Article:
A pair of hands hoving over the keyboard of a laptop
 on March 1, 2016

The following motion was passed by the diocese’s Synod last fall.


Because climate change caused by human-generated greenhouse gas emissions is an undeniable threat to our ecosystem and to life on this planet; and because we are bound, by our baptismal covenant, to “strive to safeguard the integrity of God’s creation, and respect, sustain, and renew the life of the earth”; and because we are committed to rebuilding right relationship with Canada’s indigenous peoples, the original stewards of this land, as part of our ongoing work of reconciliation; and because our theological commitments must be realized in all aspects of our corporate life, including our financial practices.


It will be moved by the Rev. Maggie Helwig and seconded by the Rev. Canon David Harrison that Synod acknowledges and applauds the efforts being made by the Investment Committee to withdraw from the most environmentally damaging of our investments, particularly those in tar sands oil; and Synod encourages the continuation of these efforts, in co-operation with our ecumenical partners and with national church structures.


Divestment is Un-Anglican         

By Peter Bennett

When this motion came to Synod, I was of two minds on how to vote, but ultimately decided the motion was flawed. That it passed makes me more uncomfortable, but there we are. What it doesn’t preclude is a change of tactics, which is cause for optimism. For me, there are three reasons why I think the motion is problematic.

  1. Divestment as a strategy will have little impact on corporate behaviour, because one institutional investor (the church) will be replaced by another (a pension or hedge fund). As a financial advisor and member of the Responsible Investment Association, I know there are various ways to achieve your SRI (socially responsible investing) objectives. Positive or negative investment screening (of which divestment is a form) is one. Shareholder engagement is another: the SRI manager engages senior management in person or at shareholder meetings in an effort to influence corporate behaviour. My view is that shareholder engagement is a more effective long term strategy than divestment in changing corporate behaviour.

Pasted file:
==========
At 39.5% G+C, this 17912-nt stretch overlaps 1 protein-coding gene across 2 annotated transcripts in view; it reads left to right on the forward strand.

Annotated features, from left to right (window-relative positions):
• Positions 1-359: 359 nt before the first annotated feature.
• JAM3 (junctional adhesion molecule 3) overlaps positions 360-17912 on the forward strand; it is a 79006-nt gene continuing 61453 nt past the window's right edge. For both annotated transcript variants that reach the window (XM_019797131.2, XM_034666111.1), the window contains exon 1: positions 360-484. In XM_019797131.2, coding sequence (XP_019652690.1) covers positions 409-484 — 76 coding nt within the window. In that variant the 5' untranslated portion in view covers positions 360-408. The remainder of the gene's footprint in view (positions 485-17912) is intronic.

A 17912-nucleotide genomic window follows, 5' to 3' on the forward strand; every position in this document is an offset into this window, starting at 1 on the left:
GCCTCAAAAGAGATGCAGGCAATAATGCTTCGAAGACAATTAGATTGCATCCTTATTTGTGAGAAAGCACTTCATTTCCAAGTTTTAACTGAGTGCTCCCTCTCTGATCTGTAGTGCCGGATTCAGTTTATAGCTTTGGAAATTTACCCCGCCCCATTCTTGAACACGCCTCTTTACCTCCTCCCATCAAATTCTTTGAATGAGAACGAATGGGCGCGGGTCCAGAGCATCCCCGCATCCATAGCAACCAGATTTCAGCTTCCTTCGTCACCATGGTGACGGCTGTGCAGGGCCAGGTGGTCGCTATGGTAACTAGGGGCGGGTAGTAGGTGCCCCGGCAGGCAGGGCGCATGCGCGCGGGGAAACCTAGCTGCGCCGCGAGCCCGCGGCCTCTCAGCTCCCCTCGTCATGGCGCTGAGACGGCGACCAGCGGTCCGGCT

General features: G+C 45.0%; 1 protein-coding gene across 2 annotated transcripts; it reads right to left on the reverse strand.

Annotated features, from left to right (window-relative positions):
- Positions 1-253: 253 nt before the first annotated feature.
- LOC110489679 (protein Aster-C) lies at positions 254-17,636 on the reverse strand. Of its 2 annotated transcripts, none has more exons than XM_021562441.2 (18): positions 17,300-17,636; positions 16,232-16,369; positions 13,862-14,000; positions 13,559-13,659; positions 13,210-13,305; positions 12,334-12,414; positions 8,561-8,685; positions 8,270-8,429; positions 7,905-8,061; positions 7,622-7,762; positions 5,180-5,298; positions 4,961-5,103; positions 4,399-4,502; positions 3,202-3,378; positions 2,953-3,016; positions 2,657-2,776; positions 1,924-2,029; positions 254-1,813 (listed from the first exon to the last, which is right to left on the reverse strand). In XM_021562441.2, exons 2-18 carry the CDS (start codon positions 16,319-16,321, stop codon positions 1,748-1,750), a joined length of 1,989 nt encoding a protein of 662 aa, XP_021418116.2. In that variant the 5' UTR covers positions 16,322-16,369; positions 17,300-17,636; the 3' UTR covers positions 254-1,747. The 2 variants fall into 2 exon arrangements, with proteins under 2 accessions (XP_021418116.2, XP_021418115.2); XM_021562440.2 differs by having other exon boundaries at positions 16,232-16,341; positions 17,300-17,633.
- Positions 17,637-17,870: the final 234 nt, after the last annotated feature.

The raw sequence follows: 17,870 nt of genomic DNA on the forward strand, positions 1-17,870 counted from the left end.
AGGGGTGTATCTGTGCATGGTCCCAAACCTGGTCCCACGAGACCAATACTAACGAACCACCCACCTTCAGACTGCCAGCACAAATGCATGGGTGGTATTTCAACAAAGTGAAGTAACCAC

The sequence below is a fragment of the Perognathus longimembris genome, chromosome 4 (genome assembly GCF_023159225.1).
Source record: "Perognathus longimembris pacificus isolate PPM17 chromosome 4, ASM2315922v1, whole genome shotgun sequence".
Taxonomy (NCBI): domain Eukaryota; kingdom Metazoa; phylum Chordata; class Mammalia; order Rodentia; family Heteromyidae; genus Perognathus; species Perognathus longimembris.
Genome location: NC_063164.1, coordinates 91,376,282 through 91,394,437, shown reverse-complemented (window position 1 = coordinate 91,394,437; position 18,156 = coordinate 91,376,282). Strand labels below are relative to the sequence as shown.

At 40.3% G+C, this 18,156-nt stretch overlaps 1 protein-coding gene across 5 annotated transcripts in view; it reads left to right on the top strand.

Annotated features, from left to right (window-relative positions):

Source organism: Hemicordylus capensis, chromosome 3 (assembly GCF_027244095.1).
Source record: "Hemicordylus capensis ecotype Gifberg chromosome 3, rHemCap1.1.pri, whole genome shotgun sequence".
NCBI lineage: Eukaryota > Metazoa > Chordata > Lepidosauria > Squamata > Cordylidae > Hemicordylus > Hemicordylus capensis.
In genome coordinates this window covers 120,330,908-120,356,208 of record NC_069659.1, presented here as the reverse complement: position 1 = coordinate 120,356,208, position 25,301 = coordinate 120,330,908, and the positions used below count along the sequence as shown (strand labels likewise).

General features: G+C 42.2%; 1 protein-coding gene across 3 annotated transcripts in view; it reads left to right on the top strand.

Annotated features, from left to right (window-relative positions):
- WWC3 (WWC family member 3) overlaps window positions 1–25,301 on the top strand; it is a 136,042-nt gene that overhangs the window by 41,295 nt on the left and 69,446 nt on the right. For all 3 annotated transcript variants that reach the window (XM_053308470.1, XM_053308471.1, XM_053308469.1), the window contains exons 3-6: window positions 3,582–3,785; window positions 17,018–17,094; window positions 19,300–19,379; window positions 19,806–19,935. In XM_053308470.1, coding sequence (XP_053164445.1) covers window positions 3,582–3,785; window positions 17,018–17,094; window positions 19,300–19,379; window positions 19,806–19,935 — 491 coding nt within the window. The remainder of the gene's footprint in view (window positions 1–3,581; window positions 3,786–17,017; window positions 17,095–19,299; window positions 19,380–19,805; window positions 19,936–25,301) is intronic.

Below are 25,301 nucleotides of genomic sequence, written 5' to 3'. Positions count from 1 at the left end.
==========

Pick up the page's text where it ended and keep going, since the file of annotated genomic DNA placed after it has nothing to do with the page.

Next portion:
1. At the risk of entering the theological quagmire of competing views of scripture, the Jesus I know was very much engaged in the public square. He saw the money-changers and confronted them. He saw the hypocrisy of the synagogue leaders and engaged them in debate. He didn’t divest himself from the sinner – he engaged with them. Divestment is another word for disengagement, and in my view, it’s not biblical.


  1. I view divestment as Un-Anglican. I recall a conversation with my father when ours was still a parent-child relationship. He was angry at “Red Ted” Scott, who at that point was chair of the Central Committee of the World Council of Churches. Dad was so upset with the WCC’s alleged support of guerilla forces fighting apartheid that he announced he was withholding his church collection in protest. I argued that his protest would mean nothing because nobody in the church would know why he was upset, and in all probability his collection would not be missed. If you’re upset, write a letter to the rector, get a motion before vestry, get yourself elected to Synod – in short, get engaged in the conversation! To his everlasting credit, he accepted my argument and recognized that “cheque book” protests were not very helpful. The Anglican Communion has numerous divisions of opinion. For some, the irresistible urge is to take your marbles home and not be in the playground anymore. For most of us, the overwhelming urge is to open or keep conversation going, to search for common ground, to find a way forward. I view divestment as a form of cheque book protest. It makes me feel good, but at the end of the day, have I had any impact on corporate behaviour?